For quality control and consistency, the number of individuals involved in selection is limited, so that a small and cohesive group controls all related activities. Jenkins also believes it essential that the user department has a strong say throughout the process. "In my view, it is essential that flight operations controls the selection process, with expert assistance from personnel. The assessment teams should therefore be a mix of pilots and psychologists, with the pilots retaining the final decision on who is acceptable for their department, since they will probably have to work with the results of their selection for the next 20 years or more," he points out. He adds that it is well worth picking "your best role models" as trainee assessors.

Emirates limits its ab initio process, to UAE nationals and tests are adapted to suit cultural and educational differences. Jenkins identifies eight distinct phases. "The advertisement is our first filter. We state clearly and unambiguously our educational, age, height, nationality, and other requirements," he says. Noting that a single advertisement in the UK for sponsored training produced over 10,000 inquiries, Jenkins points out that the process must remain "user friendly" because the selection process may well be the only interface between the majority of candidates and the airline. "Since aspiring pilots are likely to be in that influential top 5% educationally, they are, at the very least, your potential customers. We would like them to think well of us, even if they are rejected," he adds.

All applicants who meet the requirements undergo an English-language test and intelligence tests. Those who pass are invited to attend an assessment centre, where their ability to get on with others is assessed, their basic co-ordination tested through ball games, and their leadership skills examined by means of a structured leadership test. This phase, conducted by the airline's human-resources department, assesses ten major competencies which highlight the adaptation to automated cockpits crew-resource management and teamwork - managing change; coping with detail; adaptability; planning ability; team orientation; communication skills; determination; decision making; initiating; and customer awareness.

The next stage is conducted by a management pilot and a personnel manager, and includes interviews and psychometric tests. The results are fed back to the candidate in a short interview with a company psychologist.

"Among the characteristics probed is the degree of motivation," says Jenkins. Two-crew aircraft mean that, unless there is dramatic expansion, pilots can expect to spend half their working career as co-pilots. Unless they retain strong motivation, this can be difficult for bright young people, who might have been senior managers in other professions by their mid-thirties.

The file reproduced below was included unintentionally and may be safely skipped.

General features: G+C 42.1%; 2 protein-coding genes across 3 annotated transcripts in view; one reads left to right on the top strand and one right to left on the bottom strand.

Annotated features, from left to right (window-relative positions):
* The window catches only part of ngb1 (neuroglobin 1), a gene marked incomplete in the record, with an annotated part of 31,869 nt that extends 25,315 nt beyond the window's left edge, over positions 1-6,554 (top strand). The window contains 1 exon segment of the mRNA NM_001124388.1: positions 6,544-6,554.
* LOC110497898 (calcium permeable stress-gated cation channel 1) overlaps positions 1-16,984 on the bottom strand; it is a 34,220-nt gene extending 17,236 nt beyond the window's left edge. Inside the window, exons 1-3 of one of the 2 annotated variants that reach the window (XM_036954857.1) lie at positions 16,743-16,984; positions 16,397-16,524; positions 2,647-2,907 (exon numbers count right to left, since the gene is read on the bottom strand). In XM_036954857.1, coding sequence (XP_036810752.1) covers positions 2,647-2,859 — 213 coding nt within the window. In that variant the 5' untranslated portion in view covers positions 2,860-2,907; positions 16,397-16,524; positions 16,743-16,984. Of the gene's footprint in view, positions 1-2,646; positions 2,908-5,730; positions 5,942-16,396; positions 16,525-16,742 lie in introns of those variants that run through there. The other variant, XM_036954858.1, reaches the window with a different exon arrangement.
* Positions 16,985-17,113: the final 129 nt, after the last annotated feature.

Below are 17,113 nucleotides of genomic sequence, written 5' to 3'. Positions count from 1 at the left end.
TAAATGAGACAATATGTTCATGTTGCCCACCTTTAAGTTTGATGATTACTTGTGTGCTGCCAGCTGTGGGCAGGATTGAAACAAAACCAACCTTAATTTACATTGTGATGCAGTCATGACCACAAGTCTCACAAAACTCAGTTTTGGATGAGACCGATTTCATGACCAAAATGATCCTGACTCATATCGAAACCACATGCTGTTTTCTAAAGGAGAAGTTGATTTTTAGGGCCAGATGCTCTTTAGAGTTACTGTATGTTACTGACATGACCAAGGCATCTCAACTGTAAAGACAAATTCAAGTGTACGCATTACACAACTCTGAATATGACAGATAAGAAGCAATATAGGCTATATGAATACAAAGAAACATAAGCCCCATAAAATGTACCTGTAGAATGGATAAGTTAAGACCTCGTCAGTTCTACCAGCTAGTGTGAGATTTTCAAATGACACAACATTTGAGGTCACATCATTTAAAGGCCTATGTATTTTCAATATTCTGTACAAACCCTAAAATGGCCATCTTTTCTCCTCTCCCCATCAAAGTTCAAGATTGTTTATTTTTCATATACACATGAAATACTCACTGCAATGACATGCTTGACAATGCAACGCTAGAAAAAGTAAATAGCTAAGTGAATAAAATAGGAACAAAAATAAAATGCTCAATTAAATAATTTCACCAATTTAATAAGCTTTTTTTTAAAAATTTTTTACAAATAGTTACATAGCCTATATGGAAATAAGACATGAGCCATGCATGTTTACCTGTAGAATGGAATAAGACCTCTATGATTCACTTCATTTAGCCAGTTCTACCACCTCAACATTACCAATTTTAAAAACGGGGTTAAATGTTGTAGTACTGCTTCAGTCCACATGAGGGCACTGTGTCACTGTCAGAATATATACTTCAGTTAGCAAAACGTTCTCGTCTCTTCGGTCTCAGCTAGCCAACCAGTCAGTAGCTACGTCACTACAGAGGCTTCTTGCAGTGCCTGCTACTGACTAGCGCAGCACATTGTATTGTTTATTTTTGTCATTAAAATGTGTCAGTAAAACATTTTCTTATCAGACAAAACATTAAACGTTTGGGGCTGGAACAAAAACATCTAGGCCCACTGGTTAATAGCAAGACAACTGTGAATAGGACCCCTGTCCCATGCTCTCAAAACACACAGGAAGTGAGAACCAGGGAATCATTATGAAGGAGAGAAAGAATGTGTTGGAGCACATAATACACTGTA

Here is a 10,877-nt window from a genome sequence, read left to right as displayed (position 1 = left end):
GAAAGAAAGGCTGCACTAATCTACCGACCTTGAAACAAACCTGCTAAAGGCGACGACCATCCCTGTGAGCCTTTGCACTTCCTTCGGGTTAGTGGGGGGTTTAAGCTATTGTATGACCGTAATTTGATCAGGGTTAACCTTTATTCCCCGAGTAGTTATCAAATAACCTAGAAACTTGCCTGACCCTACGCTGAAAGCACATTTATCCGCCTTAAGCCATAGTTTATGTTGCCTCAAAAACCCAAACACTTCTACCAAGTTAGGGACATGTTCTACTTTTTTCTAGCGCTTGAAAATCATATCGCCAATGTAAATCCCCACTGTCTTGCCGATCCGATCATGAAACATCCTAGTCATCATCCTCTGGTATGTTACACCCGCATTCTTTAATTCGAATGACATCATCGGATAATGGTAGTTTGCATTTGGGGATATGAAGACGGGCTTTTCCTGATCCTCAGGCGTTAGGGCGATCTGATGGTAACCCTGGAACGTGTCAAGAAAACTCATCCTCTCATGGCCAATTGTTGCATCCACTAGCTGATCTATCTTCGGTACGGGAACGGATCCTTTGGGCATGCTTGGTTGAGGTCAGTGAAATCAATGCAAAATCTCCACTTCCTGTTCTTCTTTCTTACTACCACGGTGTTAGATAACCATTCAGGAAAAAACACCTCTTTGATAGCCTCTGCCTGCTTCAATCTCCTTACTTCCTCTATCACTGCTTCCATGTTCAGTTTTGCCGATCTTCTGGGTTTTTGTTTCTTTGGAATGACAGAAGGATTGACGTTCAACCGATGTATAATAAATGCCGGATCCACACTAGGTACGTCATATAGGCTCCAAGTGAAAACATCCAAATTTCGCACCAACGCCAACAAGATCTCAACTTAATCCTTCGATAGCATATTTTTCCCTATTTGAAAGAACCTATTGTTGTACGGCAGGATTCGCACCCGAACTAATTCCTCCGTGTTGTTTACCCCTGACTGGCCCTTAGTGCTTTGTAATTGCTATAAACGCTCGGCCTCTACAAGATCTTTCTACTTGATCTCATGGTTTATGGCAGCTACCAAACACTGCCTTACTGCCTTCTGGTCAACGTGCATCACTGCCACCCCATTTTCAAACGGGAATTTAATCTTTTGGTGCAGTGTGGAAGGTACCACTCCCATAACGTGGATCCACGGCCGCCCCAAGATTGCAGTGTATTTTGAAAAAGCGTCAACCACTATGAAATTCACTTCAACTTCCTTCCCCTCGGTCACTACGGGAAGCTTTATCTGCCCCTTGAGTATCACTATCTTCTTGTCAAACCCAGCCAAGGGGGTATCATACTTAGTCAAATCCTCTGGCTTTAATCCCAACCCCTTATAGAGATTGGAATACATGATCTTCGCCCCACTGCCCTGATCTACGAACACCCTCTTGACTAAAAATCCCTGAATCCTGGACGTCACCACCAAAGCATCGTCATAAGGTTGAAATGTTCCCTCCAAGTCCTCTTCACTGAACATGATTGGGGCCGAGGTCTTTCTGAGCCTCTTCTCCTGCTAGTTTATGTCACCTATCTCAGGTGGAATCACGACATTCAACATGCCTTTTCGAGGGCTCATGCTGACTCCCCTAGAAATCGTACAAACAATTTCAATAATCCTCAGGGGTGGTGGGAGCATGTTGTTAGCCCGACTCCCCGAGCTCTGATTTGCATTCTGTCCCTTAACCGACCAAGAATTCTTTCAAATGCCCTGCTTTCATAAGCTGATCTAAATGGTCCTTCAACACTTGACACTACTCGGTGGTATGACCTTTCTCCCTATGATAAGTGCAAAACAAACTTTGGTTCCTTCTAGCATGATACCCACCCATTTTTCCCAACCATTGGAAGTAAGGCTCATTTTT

All evidence is objectively assessed at a review meeting; board scores are allocated for each of the categories, and a decision to accept or reject is made.

Next, a comprehensive company medical is a further filter, followed by 5h in a Piper Warrior, to assess the candidate's ability to accept training. The final decision is made on the basis of the grading report, with the successful candidates moving on to ab initio training.


Emirates plans to change the process this year when its own fixed training device is installed. "This will enable us to assess psychomotor ability at the initial stages of selection, where I firmly believe it belongs," says Jenkins. "Assessors are only human and there can be occasions when an otherwise splendid candidate obtains only a mediocre flying-grading report. The tendency is to give the candidate the benefit of the doubt and the result is a training problem."

For commercial schools, the path is sometimes less clear. Also, carriers and training institutions are now beginning to question some of the best-established tenets of pilot training in ways, which could again overturn current selection guidelines. The head of training at the Oxford Air Training School Bruce Latton says that it is time for some of these to be re-examined by airlines, and at regulatory level.

Similarly, British Airways' senior manager of training, Capt Bob Salisbury, questions as possibly wasteful the system of progression from basic training in light singles, through a series of increasingly advanced types, unlearning and re-learning at each level: "For modern heavy-jet-transport training, should we be trading in these old concepts and moving to a totally new product designed to totally new requirements?

Salisbury continues: "For the sceptics who believe that you must fly a light aircraft first, I would suggest you watch a modern full-flight simulator being flown by a young man or woman with no previous experience, but with good instruction. They have known no other environment, so the simulator is the one they adapt to - and they adapt quickly and fly it well."

Source: Flight International